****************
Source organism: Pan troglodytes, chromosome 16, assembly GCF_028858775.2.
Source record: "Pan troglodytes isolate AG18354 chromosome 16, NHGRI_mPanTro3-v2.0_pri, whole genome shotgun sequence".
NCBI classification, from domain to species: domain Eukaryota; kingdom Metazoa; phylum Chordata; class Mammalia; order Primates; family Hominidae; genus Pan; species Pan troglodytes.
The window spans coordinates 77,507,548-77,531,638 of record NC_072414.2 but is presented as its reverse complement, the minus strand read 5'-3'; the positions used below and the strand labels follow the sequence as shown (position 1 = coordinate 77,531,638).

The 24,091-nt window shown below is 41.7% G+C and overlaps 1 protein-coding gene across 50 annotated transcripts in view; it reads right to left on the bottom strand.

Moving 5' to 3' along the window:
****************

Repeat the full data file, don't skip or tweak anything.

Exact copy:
Source organism: Pan troglodytes, chromosome 16, assembly GCF_028858775.2.
Source record: "Pan troglodytes isolate AG18354 chromosome 16, NHGRI_mPanTro3-v2.0_pri, whole genome shotgun sequence".
NCBI classification, from domain to species: domain Eukaryota; kingdom Metazoa; phylum Chordata; class Mammalia; order Primates; family Hominidae; genus Pan; species Pan troglodytes.
The window spans coordinates 77,507,548-77,531,638 of record NC_072414.2 but is presented as its reverse complement, the minus strand read 5'-3'; the positions used below and the strand labels follow the sequence as shown (position 1 = coordinate 77,531,638).

The 24,091-nt window shown below is 41.7% G+C and overlaps 1 protein-coding gene across 50 annotated transcripts in view; it reads right to left on the bottom strand.

Moving 5' to 3' along the window: